§ Joan Ruddock
To ask the Secretary of State for the Environment, Transport and the Regions how many(a) inspectors and (b) inspector hours per year were devoted to inspecting experimental releases of genetically modified organisms in (i) 1996, (ii) 1997, (iii) 1998, (iv) 1999 and (v) 2000 to ensure consent conditions were complied with; how many breaches of consents were detected in these years; and how many resulted in prosecutions. 
§ Mr. Meacher
[holding answer 2 April 2001]: The information is given in the table. Figures exclude Scotland from 1 April 2000 as the Scottish Executive have had independent inspection arrangements since then. The Central Science Laboratory (CSL) took over responsibility from HSE for inspections in England and Wales on 1 June 2000.
Inspections of GMO releases 1996 to 2000 1996 1997 1998 1999 2000 Number of inspectors 1 2 2 1 11 25 Days per year spent on inspections 110.75 156.1 132.2 124.7 173.5 2111 Number of breaches of consent3 0 3 5 0 1 Number of prosecutions 0 0 0 2 0 1 HSE 2 CSL 3 The figures reported for 1997 and 1998 show the instances where in the opinion of the HSE inspector releases were not being carried out in accordance with the release consents. Details were provided in my replies of 17 December 1998, Official Report. column 630W, and 4 February 1999, Official Report, column 720W, to the hon. Member for Lewes (Mr. Baker). Two cases resulted in prosecutions.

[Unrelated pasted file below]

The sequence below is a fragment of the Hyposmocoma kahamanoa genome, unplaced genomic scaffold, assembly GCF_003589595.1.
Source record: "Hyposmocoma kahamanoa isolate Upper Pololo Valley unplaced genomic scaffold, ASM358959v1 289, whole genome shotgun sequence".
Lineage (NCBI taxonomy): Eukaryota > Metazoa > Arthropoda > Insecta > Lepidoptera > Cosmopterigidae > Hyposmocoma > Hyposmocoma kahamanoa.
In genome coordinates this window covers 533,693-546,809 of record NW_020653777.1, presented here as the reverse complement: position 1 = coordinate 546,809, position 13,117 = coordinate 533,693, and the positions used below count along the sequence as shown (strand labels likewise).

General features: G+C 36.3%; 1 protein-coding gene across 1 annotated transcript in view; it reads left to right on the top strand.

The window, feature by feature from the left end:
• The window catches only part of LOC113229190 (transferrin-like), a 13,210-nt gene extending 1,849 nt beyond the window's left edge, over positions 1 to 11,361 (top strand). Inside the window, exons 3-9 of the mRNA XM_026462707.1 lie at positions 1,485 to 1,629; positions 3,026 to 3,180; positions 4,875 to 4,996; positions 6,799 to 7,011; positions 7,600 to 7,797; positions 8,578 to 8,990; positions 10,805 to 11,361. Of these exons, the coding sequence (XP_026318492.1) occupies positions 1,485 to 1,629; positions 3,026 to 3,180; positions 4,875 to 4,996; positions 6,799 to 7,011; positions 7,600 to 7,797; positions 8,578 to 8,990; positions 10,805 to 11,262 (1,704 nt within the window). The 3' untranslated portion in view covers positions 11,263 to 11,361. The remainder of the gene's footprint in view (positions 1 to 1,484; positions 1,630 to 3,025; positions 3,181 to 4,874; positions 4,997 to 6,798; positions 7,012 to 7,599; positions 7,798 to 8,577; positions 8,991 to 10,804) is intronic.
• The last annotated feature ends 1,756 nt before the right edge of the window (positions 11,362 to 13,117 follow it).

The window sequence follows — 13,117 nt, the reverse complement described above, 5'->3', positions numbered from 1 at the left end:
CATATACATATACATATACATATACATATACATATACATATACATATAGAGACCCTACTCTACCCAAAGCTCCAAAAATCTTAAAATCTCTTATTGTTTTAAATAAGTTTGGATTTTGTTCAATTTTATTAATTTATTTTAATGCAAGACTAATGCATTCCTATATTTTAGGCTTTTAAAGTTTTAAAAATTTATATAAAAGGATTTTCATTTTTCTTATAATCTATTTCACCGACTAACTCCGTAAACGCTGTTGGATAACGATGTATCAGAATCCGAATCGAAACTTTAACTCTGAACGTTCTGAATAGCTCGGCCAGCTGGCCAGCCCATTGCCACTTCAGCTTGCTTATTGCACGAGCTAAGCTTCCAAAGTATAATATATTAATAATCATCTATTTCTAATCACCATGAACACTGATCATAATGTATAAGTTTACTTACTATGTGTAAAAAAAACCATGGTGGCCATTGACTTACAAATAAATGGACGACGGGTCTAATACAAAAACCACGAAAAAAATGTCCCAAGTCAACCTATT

The breach of consent in 2000 was reported by Aventis at two of its small-scale research and development trial sites of GM sugar beet (consent reference 00/R33/02). This consent authorised the release of sugar beet plants genetically modified for tolerance to glufosinate herbicide. At the end of the trials approximately 0.5 per cent. of the plants were found to be of a GM line that was also tolerant to the herbicide glyphosate and were not covered by the consent. CSL investigated this matter to ensure that volunteer GM beet plants were controlled and that measures are in place to prevent a recurrence. The Advisory Committee on Releases to the Environment was informed and concluded that there was no increased risk to human health or the environment. Aventis will be required to conduct additional monitoring of the affected sites in 2001.